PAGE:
This genocide was carefully crafted, meticulously planned, and executed with shocking speed. Let us take care to remember that those who do not remember history are condemned to repeat it. We need to pay attention to current headlines and know that our attention to these events does matter – our attention as Americans, as Westerners, as people of influence, as fellow human beings, can do so much. If we are to make any sort of difference, however, we need to first open our eyes to the realities of this world, and as Winston Churchill said, “Never, never, never give up.”

 
 

The world is hard.

04 Nov

Not just made of rock, not just difficult to figure out, but honestly hard. It’s seen its fair share of tragedy. It has been embittered and fatigued by the endless bombardment of human suffering. It has been worn to its raw nerves by the constant barrage of the failures and inadequacies by organizations meant to stop the violence that plagues this planet. I guess I have heard things and seen things in the last two months that have left me a little hard, too. Giving up seems like the best option when the whole world is falling apart. It is so seductive to throw up one’s hands and abandon everything that stresses us out in favor of a life lived in blissful ignorance. We can easily step back from this huge hunk of rock and realize our happiness as human beings, never bothered by the inconvenience of unsavory experience. We gladly (on a daily basis) leave this space junk to its own devices.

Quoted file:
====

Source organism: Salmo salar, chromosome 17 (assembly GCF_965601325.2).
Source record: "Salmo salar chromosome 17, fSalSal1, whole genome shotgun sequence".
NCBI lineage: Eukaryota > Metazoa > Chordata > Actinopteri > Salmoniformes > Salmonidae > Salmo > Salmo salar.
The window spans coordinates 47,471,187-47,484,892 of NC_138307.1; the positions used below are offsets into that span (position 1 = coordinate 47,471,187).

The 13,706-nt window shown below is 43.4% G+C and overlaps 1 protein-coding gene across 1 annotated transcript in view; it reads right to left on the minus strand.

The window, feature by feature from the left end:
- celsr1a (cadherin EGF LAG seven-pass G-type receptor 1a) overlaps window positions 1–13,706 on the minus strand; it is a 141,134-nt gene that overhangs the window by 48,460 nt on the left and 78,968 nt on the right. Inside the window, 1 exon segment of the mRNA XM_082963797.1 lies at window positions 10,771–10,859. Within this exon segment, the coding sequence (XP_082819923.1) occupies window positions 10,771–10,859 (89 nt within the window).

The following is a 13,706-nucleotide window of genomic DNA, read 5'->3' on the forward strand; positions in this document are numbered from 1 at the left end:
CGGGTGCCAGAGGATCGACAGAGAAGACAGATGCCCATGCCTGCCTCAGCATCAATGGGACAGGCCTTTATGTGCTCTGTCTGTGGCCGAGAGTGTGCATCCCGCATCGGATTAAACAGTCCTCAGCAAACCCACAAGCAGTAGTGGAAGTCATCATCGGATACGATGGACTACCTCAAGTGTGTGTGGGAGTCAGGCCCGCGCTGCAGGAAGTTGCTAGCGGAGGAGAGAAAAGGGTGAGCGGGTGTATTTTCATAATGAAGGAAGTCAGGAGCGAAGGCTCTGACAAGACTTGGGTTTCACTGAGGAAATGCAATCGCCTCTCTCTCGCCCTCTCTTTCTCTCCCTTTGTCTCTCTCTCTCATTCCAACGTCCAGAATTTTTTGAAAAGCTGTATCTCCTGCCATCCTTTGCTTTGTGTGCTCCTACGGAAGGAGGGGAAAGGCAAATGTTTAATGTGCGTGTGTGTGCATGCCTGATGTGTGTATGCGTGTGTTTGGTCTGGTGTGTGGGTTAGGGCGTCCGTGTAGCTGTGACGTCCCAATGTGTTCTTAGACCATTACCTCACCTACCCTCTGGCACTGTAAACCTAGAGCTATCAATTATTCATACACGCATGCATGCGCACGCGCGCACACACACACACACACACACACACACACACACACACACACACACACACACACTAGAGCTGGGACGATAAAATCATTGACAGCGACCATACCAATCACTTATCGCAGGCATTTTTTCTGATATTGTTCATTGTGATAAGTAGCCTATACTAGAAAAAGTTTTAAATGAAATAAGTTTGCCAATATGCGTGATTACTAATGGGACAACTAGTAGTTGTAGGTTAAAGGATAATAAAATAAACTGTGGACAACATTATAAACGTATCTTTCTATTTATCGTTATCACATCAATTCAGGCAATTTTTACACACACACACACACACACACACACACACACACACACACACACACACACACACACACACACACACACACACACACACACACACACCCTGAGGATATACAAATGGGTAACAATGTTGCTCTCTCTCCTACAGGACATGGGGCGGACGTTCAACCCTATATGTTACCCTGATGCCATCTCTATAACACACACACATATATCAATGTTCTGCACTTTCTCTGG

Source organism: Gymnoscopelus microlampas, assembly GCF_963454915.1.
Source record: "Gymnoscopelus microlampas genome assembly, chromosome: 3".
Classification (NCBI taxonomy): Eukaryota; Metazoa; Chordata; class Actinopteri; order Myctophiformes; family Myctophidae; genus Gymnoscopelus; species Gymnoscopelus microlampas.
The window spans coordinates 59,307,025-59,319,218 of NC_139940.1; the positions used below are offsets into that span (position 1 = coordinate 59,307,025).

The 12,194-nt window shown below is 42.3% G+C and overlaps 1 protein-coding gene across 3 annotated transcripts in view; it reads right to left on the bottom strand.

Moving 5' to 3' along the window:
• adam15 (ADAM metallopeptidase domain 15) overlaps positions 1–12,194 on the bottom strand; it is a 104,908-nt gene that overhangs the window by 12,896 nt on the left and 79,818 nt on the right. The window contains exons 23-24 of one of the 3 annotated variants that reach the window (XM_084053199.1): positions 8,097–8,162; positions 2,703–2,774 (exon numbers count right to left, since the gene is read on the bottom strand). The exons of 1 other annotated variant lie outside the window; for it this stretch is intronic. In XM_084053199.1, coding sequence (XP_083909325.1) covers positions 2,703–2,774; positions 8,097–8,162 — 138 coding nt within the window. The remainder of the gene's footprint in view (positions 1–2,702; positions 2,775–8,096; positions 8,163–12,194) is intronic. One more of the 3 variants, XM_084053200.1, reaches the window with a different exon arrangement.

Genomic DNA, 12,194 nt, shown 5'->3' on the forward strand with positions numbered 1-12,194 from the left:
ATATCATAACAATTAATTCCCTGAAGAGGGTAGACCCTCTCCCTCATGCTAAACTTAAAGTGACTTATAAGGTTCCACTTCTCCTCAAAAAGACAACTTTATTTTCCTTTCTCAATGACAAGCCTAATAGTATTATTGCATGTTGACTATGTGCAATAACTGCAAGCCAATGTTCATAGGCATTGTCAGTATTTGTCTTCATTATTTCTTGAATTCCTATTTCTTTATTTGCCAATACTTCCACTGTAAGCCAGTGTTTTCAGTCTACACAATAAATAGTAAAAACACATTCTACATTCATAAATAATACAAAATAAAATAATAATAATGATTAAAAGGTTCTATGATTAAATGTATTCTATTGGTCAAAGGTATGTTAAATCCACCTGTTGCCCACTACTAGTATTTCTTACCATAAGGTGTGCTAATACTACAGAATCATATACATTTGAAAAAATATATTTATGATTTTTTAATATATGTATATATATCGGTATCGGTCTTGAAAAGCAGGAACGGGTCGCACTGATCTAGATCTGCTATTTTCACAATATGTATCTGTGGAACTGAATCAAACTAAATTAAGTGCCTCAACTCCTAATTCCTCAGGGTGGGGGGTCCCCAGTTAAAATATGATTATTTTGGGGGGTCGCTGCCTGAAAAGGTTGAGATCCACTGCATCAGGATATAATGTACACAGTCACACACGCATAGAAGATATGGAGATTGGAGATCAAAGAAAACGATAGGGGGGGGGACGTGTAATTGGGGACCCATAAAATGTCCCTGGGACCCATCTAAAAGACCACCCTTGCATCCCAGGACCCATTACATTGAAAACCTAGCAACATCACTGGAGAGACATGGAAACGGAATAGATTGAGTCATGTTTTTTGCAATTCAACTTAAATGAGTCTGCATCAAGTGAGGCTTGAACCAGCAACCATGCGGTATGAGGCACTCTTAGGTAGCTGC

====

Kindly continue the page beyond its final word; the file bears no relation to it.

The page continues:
But you know what? The world we know and need force ourselves to remember is made of so much more than geology and geographical features. It is made of flesh. Living, breathing flesh that begs for the opportunity to live a life like the one we all want. Unfortunately, most of the people with whom we coexist on this planet may never have the opportunity to live in the peace and freedom we take for granted every single day.

Now, my friend, before you go and think that I’m about to make some self-righteous case for American self-loathing, give me a shot. I’m actually doing nothing of the kind. I am asking you to think about your life. Although you are a wonderful creation in yourself, you are more than that. You are more than an important member of your family, of your neighborhood, of your hometown. You are more than an American, more than a Westerner. You are part of the only race on earth able to choose to live peacefully or go to war with your fellow members. You are part of the only group to have the ability to drastically change the circumstance of your neighbor, or to assist in efforts to marginalize and ignore the suffering of those who live in uncomfortable circumstances. You are human, and being so, you have immense power: Power to influence, yes, but we all know that life isn’t perfect and that bills take a place of higher priority than the ambiguous plight of a distant stranger. It’s understandable, and not wrong. I am not, however, speaking of the power of influence directly. I am speaking of the power to pay attention.